I would like to buy some RAM if I can make my system run a bit faster, but I am thinking that I can hold off for the eventual system overhaul in Spring. By then it will be between a dual core or FX CPU. In any event, It would be nice if the RAM I buy now with still be relevant in Spring. It seems the industry is moving toward DDR2 now and I have read rumors that AMD will make the move too, so when do you think it will happen and do you think AMD CPU's will get a big performance boost from DDR2?
Athlon 64bit 3400
Maxtor 40, 120
Western Digital Raptor 74 Gig
ATI AIW Radeon 9700 Pro
NEC LCD Monitor 1760NX
Antec Tru Power 550
At the present mem bus, DDR2 does nothing for Amd. Nor is bandwidth as important to A64s, as latency.
I would think the M2 chips would have an odmc that can be run at 266, and by then latencies would be low enough to work for them.
DDR2-400 @ 4,4,8,4 does bad things for Amd, DDR2-667 @ 3,3,6,3 should be pretty good.
I heard everytime you increase the generation of DDR the latency increases.
Well, that's at least not true with GDDR. That was why the graphics manus pushed so hard for GDDR3, because they desperately needed to <i>reduce</i> those latencies. DDR2 was designed for more stability, especially in a PC environment where the RAM is so physically distant from the memory controller and bridged through a non-permanent connection. Where as a graphics card has RAM soldered right next to the GPU, so needs none of the latencies for that protection. At least that's what I've read.
To be honest the technology behind DDR sux arse.
I certainly can't argue there. The whole memory bus itself is in need of an overhaul. And hell, for that matter I'm still surprised at how much physical space is put between the RAM and the memory controller.
I hate to say it, but there really are some interesting concepts coming from serial technologies. It's really too bad that Rambus is the company working so hard on serial stuffus.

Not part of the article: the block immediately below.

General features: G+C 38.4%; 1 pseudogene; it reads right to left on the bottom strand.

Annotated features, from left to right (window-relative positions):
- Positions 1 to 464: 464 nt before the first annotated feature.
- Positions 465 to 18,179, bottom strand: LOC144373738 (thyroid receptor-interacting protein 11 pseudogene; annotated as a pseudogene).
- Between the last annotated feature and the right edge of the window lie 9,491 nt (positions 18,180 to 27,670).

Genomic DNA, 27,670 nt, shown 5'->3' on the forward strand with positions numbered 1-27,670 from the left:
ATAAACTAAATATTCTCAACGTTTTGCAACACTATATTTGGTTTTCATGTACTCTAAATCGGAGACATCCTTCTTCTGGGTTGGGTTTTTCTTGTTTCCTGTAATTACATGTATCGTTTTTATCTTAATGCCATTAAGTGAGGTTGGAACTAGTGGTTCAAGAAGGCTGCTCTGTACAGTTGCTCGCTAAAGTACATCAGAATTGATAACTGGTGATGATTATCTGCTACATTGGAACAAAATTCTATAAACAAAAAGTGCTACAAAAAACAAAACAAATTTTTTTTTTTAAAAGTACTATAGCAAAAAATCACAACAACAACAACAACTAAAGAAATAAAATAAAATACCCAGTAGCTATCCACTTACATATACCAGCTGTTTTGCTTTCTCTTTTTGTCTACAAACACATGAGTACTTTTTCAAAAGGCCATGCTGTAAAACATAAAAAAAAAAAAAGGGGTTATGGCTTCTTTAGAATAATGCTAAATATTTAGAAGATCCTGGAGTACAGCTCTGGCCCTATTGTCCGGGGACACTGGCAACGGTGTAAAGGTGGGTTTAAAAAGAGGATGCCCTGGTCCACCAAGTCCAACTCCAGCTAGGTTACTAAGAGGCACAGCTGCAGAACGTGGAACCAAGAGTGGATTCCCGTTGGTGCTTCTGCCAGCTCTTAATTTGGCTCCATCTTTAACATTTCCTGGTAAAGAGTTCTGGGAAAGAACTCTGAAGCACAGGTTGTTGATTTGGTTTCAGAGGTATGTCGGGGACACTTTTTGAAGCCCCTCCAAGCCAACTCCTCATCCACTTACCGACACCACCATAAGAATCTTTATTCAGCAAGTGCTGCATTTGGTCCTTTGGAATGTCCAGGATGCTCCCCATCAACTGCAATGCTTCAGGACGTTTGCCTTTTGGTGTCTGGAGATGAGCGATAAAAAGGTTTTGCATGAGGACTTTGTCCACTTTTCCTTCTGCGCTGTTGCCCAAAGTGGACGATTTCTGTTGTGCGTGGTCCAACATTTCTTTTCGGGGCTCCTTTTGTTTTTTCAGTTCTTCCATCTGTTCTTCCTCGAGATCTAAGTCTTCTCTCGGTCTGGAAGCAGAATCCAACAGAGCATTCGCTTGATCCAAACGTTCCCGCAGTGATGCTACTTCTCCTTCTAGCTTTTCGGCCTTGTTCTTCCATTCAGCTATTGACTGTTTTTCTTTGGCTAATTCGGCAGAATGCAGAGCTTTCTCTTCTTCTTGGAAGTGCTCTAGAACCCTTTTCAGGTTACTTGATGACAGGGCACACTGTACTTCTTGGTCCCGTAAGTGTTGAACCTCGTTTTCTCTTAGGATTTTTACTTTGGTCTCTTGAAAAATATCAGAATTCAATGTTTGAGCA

<font color=red><i>The Devil made me do it, but I <b>liked</b> it.</i></font color=red>
@ 196K of 200K!
From what I read, DDR3 is only a "speed bump" it will run as high as 1.6ghz and will have a significant voltage reduction...
No word on latency, micro-threading(doubt they would license somethign from rambus hehe) and the like, if anyone has a good read I'd like to see it!
If you're not up on the tech specs for DDR3, it's basically just an incremental improvement over DDR2, which is itself an incremental improvement over DDR. DDR3 will come in the now familiar DIMM package, with a few extra pins. It'll also support the same options and organizations. The main differences in DDR3 will spring from the process improvements, which will allow the new memory to run at higher frequencies and lower voltages than DDR2.
Asus P4P800DX, P4C email@example.com, 2X512 OCZ PC4000 3-4-4-8, MSI 6800Ultra stock, 2X30gig Raid0<P ID="edit"><FONT SIZE=-1><EM>Edited by labbbby on 08/26/05 09:53 AM.</EM></FONT></P>
>I heard everytime you increase the generation of DDR the
In relative terms, yes. In absolute terms, no. CAS latencies will over time only go further up with each new generation , but as long as the clock increases keep pace or outpace it, absolute latencies will continue to drop, so there is not that all that much to complain about. CAS latencies of DDR2-667 suck compared to 66 MHz EDO RAM, but that EDO RAM still used 4-1-1-1 timings resulting in an absolute latency that is around 10x worse than DDR2.
If you want better latencies and higher clockspeeds, you would have to give up socketed modules and solder the RAM on the MB. (To be honest, Im a bit surprised no one has done this yet, it would be nice to have a fixed 1GB of uber fast RAM and the ability to add some more slower ram..)
As for DDR3, afaik it certainly doesnt solve the latency problem; GDDR3 already used in videocards though because these dont need modules (soldered) and videocards dont care about latency but very much about bandwith since they are highly serial and parallel by nature and not much random reading (let alone writing) goes on in a GPU.
Still its a fact RAM is not keeping up with cpu speed increases, just like the FSB could no longer keep up after the 486 DX2. That hasnt really stopped progress though
= The views stated herein are my personal views, and not necessarily the views of my wife. =
I upgrade when my system needs to be updated. I usually have a long time in between PC builds so can rarely use much of the hardware that is in the old system. I personally don't wait for new tech to upgrade, because there is always something new and shiny around the corner...
<font color=red>You're a boil on the arse of progress - don't make me squeeze you!</font color=red>